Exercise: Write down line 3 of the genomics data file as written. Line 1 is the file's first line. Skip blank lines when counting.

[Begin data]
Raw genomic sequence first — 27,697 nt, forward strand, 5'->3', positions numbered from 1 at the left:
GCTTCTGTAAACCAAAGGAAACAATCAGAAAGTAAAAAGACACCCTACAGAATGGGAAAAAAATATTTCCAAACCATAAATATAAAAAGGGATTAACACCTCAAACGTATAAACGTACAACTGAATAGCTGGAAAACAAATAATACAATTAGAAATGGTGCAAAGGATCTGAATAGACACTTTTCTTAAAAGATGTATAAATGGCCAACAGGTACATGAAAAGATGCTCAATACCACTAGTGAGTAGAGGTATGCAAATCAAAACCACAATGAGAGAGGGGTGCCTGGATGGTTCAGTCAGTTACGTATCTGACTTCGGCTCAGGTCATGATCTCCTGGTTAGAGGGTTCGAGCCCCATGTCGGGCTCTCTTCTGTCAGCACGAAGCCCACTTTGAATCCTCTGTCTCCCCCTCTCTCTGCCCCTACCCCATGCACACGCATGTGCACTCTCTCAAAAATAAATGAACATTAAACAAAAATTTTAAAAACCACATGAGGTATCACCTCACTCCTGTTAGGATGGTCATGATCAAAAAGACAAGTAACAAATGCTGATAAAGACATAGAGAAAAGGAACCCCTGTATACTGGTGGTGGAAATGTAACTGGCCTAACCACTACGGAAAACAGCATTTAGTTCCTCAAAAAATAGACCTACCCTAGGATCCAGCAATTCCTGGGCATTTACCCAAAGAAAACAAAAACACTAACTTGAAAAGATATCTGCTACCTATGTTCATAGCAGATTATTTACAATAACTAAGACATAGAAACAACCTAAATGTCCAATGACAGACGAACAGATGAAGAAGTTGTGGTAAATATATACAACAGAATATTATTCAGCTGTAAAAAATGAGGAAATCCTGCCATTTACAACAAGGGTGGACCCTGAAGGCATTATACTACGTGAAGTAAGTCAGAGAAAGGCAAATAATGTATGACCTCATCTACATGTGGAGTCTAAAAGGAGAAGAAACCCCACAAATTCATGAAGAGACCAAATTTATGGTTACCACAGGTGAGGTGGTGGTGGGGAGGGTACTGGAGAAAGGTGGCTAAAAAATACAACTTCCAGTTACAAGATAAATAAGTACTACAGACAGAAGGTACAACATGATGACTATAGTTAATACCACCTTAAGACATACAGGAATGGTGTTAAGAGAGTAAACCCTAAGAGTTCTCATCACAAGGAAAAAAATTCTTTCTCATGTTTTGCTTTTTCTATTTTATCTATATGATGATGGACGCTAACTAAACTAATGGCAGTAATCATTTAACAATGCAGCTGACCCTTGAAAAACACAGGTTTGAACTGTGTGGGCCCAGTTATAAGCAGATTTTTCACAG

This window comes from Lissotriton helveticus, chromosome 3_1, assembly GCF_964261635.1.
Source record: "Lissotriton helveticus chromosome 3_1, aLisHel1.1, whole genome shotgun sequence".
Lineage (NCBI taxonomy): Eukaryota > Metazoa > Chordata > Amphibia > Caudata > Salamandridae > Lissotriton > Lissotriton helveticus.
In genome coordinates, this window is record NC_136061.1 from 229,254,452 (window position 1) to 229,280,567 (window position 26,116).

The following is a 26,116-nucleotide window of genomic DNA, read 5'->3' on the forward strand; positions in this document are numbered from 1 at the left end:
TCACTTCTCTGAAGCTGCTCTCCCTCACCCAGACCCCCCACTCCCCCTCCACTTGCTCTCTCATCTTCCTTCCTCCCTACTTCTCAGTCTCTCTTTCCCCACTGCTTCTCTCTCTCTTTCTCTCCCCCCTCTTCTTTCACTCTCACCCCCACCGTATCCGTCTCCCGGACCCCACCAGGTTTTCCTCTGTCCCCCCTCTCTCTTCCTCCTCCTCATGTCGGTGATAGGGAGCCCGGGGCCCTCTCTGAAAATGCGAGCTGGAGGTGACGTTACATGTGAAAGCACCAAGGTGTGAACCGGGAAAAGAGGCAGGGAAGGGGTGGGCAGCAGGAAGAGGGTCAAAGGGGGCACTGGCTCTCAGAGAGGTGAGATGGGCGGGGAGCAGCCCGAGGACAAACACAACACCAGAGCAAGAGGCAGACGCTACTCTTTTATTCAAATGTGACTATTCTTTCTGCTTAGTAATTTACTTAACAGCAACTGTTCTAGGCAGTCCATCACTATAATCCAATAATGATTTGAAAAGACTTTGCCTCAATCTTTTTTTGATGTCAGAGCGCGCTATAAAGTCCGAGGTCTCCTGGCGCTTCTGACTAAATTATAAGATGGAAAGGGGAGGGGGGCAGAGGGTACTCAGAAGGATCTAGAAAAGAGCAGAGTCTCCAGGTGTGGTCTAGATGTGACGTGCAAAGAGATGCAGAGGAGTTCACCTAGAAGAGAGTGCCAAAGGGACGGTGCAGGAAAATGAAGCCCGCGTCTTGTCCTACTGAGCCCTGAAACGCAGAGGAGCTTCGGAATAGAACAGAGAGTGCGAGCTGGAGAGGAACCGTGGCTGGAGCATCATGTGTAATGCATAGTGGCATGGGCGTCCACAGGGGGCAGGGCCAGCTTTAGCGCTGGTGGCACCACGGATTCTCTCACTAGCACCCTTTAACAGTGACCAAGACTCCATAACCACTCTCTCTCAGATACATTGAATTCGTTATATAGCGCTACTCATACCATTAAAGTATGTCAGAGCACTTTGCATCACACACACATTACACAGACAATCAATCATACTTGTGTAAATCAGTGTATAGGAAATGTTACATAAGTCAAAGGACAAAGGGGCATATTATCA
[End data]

This window comes from Lissotriton helveticus, chromosome 3_1, assembly GCF_964261635.1.